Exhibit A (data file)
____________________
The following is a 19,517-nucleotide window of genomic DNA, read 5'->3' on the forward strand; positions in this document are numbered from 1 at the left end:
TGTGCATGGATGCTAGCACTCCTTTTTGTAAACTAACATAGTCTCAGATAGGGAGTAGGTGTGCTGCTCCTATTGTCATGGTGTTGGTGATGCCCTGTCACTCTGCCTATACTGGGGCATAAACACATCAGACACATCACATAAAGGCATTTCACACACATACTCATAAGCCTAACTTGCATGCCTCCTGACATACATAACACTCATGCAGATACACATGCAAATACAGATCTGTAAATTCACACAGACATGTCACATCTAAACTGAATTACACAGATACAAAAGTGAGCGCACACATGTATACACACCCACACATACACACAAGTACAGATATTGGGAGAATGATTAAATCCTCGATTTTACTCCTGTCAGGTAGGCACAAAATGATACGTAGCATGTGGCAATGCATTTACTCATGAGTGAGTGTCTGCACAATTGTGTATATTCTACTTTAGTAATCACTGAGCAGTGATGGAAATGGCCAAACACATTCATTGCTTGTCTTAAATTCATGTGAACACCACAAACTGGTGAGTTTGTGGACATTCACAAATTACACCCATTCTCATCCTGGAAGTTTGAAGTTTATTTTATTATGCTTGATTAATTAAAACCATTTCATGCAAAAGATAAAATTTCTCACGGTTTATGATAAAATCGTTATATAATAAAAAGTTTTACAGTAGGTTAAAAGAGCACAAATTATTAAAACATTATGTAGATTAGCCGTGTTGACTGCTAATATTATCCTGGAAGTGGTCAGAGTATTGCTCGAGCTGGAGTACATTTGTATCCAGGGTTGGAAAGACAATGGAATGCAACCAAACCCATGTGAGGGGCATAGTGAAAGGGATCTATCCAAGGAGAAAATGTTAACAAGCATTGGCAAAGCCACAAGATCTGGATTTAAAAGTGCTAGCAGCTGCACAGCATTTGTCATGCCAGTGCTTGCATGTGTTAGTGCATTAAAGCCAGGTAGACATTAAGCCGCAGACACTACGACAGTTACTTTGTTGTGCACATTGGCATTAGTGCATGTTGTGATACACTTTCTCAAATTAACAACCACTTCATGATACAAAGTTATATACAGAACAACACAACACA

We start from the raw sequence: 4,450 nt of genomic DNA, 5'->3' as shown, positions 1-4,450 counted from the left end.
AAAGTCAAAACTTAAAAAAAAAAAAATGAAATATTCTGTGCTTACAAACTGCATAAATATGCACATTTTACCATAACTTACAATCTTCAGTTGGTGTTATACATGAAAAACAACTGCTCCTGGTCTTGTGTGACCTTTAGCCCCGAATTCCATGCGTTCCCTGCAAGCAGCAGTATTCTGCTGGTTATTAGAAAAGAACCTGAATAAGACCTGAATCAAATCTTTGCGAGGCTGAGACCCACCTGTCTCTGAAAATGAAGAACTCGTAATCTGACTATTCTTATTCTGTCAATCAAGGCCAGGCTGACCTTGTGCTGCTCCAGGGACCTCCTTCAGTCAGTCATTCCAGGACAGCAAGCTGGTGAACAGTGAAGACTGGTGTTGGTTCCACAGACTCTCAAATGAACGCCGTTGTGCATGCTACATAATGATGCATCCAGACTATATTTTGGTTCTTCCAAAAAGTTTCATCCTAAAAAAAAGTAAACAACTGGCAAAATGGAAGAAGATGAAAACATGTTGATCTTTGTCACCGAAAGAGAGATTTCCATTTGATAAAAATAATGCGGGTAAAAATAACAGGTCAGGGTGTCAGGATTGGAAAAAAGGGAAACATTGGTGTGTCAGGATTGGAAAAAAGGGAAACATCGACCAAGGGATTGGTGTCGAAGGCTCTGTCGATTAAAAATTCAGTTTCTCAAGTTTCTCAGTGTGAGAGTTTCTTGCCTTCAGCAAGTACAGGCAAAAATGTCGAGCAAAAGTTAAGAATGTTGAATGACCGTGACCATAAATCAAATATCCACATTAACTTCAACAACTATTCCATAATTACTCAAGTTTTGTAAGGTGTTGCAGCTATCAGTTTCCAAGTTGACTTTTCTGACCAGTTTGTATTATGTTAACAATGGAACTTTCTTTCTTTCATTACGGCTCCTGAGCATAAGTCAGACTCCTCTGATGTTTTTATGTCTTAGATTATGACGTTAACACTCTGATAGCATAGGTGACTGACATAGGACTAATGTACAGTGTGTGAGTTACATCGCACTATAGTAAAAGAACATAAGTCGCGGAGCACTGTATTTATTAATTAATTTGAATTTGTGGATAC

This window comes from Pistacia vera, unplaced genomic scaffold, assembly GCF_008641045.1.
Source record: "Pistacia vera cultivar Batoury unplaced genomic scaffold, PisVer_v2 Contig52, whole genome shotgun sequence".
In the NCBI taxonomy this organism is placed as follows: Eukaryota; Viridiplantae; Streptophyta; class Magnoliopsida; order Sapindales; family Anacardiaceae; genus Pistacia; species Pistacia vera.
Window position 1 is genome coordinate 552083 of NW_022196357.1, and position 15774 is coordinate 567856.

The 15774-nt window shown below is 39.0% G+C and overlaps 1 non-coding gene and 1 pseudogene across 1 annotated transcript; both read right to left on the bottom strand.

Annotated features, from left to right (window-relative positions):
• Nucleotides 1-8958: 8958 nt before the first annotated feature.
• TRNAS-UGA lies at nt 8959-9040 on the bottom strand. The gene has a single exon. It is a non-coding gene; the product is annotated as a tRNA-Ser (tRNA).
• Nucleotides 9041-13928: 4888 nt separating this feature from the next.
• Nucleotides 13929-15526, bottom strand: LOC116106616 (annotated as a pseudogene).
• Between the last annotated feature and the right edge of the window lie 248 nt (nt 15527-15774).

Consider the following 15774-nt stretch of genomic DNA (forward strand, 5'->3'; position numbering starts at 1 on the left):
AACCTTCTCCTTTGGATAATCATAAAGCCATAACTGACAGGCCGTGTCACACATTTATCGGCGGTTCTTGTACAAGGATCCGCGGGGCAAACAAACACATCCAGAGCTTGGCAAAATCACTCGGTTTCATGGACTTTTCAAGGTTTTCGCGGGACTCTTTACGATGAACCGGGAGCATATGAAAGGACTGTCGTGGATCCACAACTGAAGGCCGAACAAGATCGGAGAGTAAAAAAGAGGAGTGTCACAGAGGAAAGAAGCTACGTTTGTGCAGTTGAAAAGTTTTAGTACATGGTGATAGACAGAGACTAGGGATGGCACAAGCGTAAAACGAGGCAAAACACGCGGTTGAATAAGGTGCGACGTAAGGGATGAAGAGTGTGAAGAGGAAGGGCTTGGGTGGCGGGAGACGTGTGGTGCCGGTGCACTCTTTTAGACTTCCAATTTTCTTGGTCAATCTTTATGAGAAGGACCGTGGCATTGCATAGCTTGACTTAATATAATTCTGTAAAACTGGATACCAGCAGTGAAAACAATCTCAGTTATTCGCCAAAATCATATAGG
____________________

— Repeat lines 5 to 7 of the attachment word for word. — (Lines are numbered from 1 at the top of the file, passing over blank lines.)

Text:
This window comes from Pistacia vera, unplaced genomic scaffold, assembly GCF_008641045.1.
Source record: "Pistacia vera cultivar Batoury unplaced genomic scaffold, PisVer_v2 Contig52, whole genome shotgun sequence".
In the NCBI taxonomy this organism is placed as follows: Eukaryota; Viridiplantae; Streptophyta; class Magnoliopsida; order Sapindales; family Anacardiaceae; genus Pistacia; species Pistacia vera.